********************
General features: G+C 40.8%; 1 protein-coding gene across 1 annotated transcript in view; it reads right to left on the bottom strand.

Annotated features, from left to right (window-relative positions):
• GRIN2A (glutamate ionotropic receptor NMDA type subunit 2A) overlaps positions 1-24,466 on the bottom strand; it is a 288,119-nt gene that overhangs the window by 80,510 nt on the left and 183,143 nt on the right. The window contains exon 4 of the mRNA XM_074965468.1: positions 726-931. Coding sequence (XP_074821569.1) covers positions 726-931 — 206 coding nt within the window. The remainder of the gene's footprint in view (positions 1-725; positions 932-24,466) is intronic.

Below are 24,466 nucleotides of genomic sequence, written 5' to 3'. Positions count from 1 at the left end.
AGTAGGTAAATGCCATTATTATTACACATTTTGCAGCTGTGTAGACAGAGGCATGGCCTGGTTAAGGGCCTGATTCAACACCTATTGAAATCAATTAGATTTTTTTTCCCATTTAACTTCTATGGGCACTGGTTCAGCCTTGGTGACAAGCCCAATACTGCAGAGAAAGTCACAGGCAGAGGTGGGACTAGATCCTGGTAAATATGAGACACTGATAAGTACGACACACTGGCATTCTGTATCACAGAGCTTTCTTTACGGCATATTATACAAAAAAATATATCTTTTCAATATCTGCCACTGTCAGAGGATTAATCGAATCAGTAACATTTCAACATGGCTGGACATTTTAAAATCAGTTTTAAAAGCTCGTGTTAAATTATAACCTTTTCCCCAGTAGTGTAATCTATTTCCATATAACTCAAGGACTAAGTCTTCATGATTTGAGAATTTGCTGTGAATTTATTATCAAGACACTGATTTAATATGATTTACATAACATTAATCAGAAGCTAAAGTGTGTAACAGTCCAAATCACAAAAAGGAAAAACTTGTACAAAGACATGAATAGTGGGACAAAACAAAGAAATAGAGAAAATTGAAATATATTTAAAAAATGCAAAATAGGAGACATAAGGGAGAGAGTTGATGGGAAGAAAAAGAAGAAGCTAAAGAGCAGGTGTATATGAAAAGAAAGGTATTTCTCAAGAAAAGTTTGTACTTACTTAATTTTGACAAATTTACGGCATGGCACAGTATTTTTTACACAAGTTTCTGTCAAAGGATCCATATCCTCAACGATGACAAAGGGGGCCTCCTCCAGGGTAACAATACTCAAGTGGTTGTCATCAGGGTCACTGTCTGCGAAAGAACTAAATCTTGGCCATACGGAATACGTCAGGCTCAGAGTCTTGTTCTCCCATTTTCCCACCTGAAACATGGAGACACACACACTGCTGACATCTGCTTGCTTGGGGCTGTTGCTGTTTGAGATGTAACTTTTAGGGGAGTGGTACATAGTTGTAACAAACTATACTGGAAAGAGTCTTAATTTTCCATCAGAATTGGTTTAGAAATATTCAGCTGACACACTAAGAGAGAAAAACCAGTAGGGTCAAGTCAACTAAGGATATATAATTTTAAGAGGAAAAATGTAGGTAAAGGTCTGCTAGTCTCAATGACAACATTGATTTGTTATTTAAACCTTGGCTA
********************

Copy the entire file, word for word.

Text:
General features: G+C 40.8%; 1 protein-coding gene across 1 annotated transcript in view; it reads right to left on the bottom strand.

Annotated features, from left to right (window-relative positions):
• GRIN2A (glutamate ionotropic receptor NMDA type subunit 2A) overlaps positions 1-24,466 on the bottom strand; it is a 288,119-nt gene that overhangs the window by 80,510 nt on the left and 183,143 nt on the right. The window contains exon 4 of the mRNA XM_074965468.1: positions 726-931. Coding sequence (XP_074821569.1) covers positions 726-931 — 206 coding nt within the window. The remainder of the gene's footprint in view (positions 1-725; positions 932-24,466) is intronic.

Below are 24,466 nucleotides of genomic sequence, written 5' to 3'. Positions count from 1 at the left end.
AGTAGGTAAATGCCATTATTATTACACATTTTGCAGCTGTGTAGACAGAGGCATGGCCTGGTTAAGGGCCTGATTCAACACCTATTGAAATCAATTAGATTTTTTTTCCCATTTAACTTCTATGGGCACTGGTTCAGCCTTGGTGACAAGCCCAATACTGCAGAGAAAGTCACAGGCAGAGGTGGGACTAGATCCTGGTAAATATGAGACACTGATAAGTACGACACACTGGCATTCTGTATCACAGAGCTTTCTTTACGGCATATTATACAAAAAAATATATCTTTTCAATATCTGCCACTGTCAGAGGATTAATCGAATCAGTAACATTTCAACATGGCTGGACATTTTAAAATCAGTTTTAAAAGCTCGTGTTAAATTATAACCTTTTCCCCAGTAGTGTAATCTATTTCCATATAACTCAAGGACTAAGTCTTCATGATTTGAGAATTTGCTGTGAATTTATTATCAAGACACTGATTTAATATGATTTACATAACATTAATCAGAAGCTAAAGTGTGTAACAGTCCAAATCACAAAAAGGAAAAACTTGTACAAAGACATGAATAGTGGGACAAAACAAAGAAATAGAGAAAATTGAAATATATTTAAAAAATGCAAAATAGGAGACATAAGGGAGAGAGTTGATGGGAAGAAAAAGAAGAAGCTAAAGAGCAGGTGTATATGAAAAGAAAGGTATTTCTCAAGAAAAGTTTGTACTTACTTAATTTTGACAAATTTACGGCATGGCACAGTATTTTTTACACAAGTTTCTGTCAAAGGATCCATATCCTCAACGATGACAAAGGGGGCCTCCTCCAGGGTAACAATACTCAAGTGGTTGTCATCAGGGTCACTGTCTGCGAAAGAACTAAATCTTGGCCATACGGAATACGTCAGGCTCAGAGTCTTGTTCTCCCATTTTCCCACCTGAAACATGGAGACACACACACTGCTGACATCTGCTTGCTTGGGGCTGTTGCTGTTTGAGATGTAACTTTTAGGGGAGTGGTACATAGTTGTAACAAACTATACTGGAAAGAGTCTTAATTTTCCATCAGAATTGGTTTAGAAATATTCAGCTGACACACTAAGAGAGAAAAACCAGTAGGGTCAAGTCAACTAAGGATATATAATTTTAAGAGGAAAAATGTAGGTAAAGGTCTGCTAGTCTCAATGACAACATTGATTTGTTATTTAAACCTTGGCTA